Later, I will wonder why. Why did we sit in one place for three days while the V.C. and NVA planned our monument? Why did we go to "Dodge City" time after time accumulating names for panels yet unquarried? Having arrived, why did we leave, taking with us only our names? At the time, I am merely glad that I am leaving without surrendering my name to black granite.

Now, fifteen years later, new names confront me in the privacy of my bedroom. What were they dreaming as they slept in their barracks? What were their thoughts as they boarded the helicopters to assault the beaches of Grenada? We will never truly know, as they left behind only their names. The madness continues. In silence, the names roll by on the television screen and in silence, I weep for the newest set of names."

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Mike, I have interviewed a large number of soldiers about their experience of war. Many are reluctant to discuss details of the fighting. They much prefer to talk about the comradeship they experienced than the men they killed.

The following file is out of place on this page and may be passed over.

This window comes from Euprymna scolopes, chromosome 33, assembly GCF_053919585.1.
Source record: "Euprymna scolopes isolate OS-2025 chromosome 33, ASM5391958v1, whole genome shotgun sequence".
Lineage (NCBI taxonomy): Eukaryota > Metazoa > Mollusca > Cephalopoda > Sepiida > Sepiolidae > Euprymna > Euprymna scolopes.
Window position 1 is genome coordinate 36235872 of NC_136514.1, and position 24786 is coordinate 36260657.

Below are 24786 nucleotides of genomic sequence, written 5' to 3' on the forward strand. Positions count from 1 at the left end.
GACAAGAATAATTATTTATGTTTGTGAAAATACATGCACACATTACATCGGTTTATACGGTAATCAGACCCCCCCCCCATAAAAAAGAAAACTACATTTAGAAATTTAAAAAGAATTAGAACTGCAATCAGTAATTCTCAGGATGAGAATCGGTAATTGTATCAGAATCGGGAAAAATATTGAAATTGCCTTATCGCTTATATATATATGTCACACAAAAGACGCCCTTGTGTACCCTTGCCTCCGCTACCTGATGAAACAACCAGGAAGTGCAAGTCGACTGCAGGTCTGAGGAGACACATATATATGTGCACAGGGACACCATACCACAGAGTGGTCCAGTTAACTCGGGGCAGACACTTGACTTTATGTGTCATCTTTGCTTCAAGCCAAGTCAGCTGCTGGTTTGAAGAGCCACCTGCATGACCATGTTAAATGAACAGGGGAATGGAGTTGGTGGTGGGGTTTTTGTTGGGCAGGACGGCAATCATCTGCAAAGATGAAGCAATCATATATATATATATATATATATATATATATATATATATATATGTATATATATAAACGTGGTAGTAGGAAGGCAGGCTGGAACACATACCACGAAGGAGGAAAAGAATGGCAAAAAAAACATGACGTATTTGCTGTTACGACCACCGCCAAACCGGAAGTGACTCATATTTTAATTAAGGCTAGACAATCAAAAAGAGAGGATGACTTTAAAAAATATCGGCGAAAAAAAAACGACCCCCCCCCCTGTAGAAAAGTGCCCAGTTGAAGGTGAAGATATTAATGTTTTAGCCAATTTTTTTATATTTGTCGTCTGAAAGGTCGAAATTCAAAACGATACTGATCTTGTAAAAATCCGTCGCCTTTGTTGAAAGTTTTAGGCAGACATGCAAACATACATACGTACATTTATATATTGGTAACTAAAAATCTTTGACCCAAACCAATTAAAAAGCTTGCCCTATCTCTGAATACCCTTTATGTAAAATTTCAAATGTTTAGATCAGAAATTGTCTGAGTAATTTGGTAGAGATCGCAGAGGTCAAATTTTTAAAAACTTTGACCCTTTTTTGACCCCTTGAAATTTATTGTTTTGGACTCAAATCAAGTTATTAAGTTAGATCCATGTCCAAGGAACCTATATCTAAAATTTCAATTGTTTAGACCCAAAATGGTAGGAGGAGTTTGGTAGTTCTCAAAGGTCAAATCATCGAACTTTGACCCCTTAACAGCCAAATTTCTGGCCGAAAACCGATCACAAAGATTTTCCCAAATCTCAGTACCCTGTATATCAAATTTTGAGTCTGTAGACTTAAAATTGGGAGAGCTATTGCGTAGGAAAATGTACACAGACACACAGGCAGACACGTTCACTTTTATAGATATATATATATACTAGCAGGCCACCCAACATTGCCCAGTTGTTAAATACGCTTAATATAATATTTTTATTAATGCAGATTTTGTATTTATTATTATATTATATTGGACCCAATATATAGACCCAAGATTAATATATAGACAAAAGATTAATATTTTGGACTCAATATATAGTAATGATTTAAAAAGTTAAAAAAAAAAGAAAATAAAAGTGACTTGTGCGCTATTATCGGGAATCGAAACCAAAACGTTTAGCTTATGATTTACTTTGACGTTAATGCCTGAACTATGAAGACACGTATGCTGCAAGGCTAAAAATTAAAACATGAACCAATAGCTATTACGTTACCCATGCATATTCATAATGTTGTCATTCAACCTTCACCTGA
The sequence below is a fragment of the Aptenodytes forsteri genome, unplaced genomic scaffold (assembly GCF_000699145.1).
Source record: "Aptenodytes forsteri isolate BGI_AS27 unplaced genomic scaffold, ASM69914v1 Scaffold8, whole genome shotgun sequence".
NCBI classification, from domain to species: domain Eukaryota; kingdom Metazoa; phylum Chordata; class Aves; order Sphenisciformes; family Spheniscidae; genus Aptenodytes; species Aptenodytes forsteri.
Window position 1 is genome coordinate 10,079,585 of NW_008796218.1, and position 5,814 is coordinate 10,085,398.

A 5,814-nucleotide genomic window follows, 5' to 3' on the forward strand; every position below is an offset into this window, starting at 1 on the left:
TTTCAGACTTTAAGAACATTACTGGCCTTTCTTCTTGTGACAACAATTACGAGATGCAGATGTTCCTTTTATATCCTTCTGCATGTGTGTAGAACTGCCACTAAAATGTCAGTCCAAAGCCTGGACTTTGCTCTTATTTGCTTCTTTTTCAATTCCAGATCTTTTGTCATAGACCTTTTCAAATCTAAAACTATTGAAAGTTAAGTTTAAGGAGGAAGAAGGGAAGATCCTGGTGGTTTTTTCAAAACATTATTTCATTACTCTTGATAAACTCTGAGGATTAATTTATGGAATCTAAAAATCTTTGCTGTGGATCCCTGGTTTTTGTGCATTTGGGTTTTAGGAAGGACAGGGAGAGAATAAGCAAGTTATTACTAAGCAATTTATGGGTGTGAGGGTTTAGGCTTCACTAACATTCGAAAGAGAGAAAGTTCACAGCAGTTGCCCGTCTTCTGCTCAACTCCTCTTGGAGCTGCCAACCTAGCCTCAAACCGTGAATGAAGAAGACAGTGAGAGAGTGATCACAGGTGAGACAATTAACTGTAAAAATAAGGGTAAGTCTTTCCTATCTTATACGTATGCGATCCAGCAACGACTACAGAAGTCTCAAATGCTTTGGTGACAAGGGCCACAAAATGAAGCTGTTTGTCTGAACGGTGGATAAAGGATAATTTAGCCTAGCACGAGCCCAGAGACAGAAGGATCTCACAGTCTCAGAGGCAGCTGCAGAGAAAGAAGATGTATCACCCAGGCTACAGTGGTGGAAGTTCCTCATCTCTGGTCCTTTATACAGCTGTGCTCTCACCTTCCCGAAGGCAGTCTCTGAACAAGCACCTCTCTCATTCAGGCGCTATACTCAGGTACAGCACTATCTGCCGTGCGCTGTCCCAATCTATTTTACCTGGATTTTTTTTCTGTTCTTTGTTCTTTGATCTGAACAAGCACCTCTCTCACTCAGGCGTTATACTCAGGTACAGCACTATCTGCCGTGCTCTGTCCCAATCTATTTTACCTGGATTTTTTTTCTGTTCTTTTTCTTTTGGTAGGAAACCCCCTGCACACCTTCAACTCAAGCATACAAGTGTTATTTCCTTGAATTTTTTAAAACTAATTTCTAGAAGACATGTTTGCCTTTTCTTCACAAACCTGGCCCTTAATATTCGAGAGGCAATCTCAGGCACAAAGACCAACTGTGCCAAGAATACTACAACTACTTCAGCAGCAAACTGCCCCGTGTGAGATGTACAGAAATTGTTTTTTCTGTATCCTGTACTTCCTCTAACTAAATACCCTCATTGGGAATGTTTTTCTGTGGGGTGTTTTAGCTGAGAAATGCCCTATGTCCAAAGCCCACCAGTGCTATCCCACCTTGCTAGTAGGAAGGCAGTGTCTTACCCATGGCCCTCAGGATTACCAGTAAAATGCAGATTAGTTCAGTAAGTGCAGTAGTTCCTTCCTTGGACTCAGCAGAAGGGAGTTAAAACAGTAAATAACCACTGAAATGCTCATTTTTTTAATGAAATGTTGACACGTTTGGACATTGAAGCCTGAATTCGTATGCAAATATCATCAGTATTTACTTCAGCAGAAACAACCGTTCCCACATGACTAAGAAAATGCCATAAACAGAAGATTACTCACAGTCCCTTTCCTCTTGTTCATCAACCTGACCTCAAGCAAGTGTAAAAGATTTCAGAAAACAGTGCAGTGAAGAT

I am reminded of something that Jeff Needle wrote during the war (Please Read This):

A very sad thing happened while we were there - to everyone. It happened slowly and gradually so no one noticed when it happened. We began slowly with each death and every casualty until there were so many deaths and so many wounded, we started to treat death and loss of limbs with callousness, and it happens because the human mind can't hold that much suffering and survive.

Ernst Toller, a German soldier during the First World War, wrote in his book, I Was a German (published in 1933, only six years before he committed suicide):

I saw the dead without really seeing them. As a boy I used to go to the Chamber of Horrors at the annual fair, to look at the wax figures of Emperors and Kings, of heroes and murderers of the day. The dead now had that same unreality, which shocks without arousing pity.

I stood in the trench cutting into the earth with my pick. The point got stuck, and I heaved and pulled it out with a jerk. When it came a slimy, shapeless bundle, and when I bent down to look I saw that wound round my pick were human entrails. A dead man was buried there.

A dead man.